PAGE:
Category Archives: Metro North Railroad

NY City Suburban Area Realtors: THIS IS FOR YOU

Buyers LOVE the suburbs, but only when the commute is good to great!

Enter the “MAYBROOK LINE”. Years ago it was THE major freight railroad into New England. It went from Maybrook, New York; across the Great Bridge at Poughkeepsie; from Beacon across New York Syaye to Danbury and on to Cedar Hill in New Haven. We have a great historical document:
https://penneyandkc.wordpress.com/the-maybrook-line-across-dutchess-county/.

Over the years, railroad freight habits changed, mostly through mergers. The bridge at Poughkeepsie burned and the railroad line became dormant and is owned by New York City Metropolitan Transportation Authority.

For a great look at today’s Beacon Line, we will refer you to Emily Moser’s great WebSite “I Ride The Harlem Line”

This is her map of the area we are covering.

Occasional excursions, equipment moves and storage, and maintenance with hi rail vehicles, have all taken place, albeit infrequently. Though the rails itself may not be in use, running along parts of the line is fiber optic cabling that is integral to Metro-North operations.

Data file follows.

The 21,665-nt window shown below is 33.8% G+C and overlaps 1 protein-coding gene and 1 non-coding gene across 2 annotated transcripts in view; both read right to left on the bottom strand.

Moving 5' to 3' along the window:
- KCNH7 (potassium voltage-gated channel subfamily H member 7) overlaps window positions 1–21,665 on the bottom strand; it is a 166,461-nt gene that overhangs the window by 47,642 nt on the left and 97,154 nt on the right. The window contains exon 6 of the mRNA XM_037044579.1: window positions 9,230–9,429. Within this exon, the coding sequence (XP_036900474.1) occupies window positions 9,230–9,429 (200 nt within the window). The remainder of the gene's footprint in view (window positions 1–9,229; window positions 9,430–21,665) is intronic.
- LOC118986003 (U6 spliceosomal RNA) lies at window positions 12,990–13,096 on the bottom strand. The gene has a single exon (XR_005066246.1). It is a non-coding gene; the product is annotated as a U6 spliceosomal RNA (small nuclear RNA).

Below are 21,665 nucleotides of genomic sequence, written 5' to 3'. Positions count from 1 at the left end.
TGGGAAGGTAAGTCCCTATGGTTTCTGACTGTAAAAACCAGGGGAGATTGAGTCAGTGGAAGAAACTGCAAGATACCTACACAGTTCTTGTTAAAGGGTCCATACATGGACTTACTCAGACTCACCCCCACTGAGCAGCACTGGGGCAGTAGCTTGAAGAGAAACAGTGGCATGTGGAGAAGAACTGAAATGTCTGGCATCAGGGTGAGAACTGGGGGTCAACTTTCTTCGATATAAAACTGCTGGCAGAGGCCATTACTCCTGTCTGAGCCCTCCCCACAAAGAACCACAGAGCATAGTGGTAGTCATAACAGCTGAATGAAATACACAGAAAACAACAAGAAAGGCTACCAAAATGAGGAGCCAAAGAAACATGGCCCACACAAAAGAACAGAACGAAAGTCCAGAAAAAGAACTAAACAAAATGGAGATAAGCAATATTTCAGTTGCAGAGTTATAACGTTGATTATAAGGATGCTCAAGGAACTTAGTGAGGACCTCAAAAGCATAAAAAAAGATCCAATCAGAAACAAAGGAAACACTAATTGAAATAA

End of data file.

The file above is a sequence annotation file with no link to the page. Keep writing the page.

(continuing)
MTA issued a “Request for Expressions of Interest” regarding “all or part” of the line in 2016. But nothing came of it.

No, it is not practical as a rail line. What it could be practical for is a HYPERLOOP

This is the plan for a HYPERLOOP between Louisville and Chicago. Several options would work with the HYPERLOOP: The simplest would be Beacon on the Hudson Line, to Southeast on the Harlem Line.

Of course, the HYPERLOOP depends on clients! LOT of empty land along the route.

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Simple, Big Solutions for Penn’s Problems

Gotham Gazette

The original Penn Station was an architectural masterpiece. The most ironic part about removing it in a “monumental act of vandalism,” though, is that as a transit facility the original Penn Station had serious flaws. In fact, the platforms and tracks haven’t been significantly altered in more than a century.